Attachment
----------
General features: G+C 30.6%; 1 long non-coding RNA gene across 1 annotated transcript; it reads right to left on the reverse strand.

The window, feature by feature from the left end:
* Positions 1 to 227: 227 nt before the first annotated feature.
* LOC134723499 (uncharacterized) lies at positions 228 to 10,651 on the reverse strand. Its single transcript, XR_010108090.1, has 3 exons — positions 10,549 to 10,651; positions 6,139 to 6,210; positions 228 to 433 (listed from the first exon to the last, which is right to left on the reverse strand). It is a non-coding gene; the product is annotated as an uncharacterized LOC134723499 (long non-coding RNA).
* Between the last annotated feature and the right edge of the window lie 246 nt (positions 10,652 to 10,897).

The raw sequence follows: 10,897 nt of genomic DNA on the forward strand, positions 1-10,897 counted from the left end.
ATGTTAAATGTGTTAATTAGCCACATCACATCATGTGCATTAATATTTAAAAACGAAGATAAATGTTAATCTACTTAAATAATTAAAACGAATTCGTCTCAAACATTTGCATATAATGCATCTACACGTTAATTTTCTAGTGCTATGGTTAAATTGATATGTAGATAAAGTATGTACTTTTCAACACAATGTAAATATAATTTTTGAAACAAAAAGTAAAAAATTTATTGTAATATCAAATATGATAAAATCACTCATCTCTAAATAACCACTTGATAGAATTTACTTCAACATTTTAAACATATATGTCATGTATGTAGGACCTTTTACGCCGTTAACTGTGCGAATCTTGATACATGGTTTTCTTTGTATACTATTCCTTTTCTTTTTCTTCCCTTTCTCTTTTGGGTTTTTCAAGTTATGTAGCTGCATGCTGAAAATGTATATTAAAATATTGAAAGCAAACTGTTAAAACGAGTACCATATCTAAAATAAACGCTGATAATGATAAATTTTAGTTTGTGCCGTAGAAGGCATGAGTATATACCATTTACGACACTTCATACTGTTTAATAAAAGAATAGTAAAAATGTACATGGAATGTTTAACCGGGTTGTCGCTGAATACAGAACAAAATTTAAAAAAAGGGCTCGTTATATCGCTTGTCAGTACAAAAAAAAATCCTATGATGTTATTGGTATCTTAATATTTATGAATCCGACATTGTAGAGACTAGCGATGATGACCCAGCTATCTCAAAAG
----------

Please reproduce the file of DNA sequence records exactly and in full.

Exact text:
General features: G+C 30.6%; 1 long non-coding RNA gene across 1 annotated transcript; it reads right to left on the reverse strand.

The window, feature by feature from the left end:
* Positions 1 to 227: 227 nt before the first annotated feature.
* LOC134723499 (uncharacterized) lies at positions 228 to 10,651 on the reverse strand. Its single transcript, XR_010108090.1, has 3 exons — positions 10,549 to 10,651; positions 6,139 to 6,210; positions 228 to 433 (listed from the first exon to the last, which is right to left on the reverse strand). It is a non-coding gene; the product is annotated as an uncharacterized LOC134723499 (long non-coding RNA).
* Between the last annotated feature and the right edge of the window lie 246 nt (positions 10,652 to 10,897).

The raw sequence follows: 10,897 nt of genomic DNA on the forward strand, positions 1-10,897 counted from the left end.
ATGTTAAATGTGTTAATTAGCCACATCACATCATGTGCATTAATATTTAAAAACGAAGATAAATGTTAATCTACTTAAATAATTAAAACGAATTCGTCTCAAACATTTGCATATAATGCATCTACACGTTAATTTTCTAGTGCTATGGTTAAATTGATATGTAGATAAAGTATGTACTTTTCAACACAATGTAAATATAATTTTTGAAACAAAAAGTAAAAAATTTATTGTAATATCAAATATGATAAAATCACTCATCTCTAAATAACCACTTGATAGAATTTACTTCAACATTTTAAACATATATGTCATGTATGTAGGACCTTTTACGCCGTTAACTGTGCGAATCTTGATACATGGTTTTCTTTGTATACTATTCCTTTTCTTTTTCTTCCCTTTCTCTTTTGGGTTTTTCAAGTTATGTAGCTGCATGCTGAAAATGTATATTAAAATATTGAAAGCAAACTGTTAAAACGAGTACCATATCTAAAATAAACGCTGATAATGATAAATTTTAGTTTGTGCCGTAGAAGGCATGAGTATATACCATTTACGACACTTCATACTGTTTAATAAAAGAATAGTAAAAATGTACATGGAATGTTTAACCGGGTTGTCGCTGAATACAGAACAAAATTTAAAAAAAGGGCTCGTTATATCGCTTGTCAGTACAAAAAAAAATCCTATGATGTTATTGGTATCTTAATATTTATGAATCCGACATTGTAGAGACTAGCGATGATGACCCAGCTATCTCAAAAG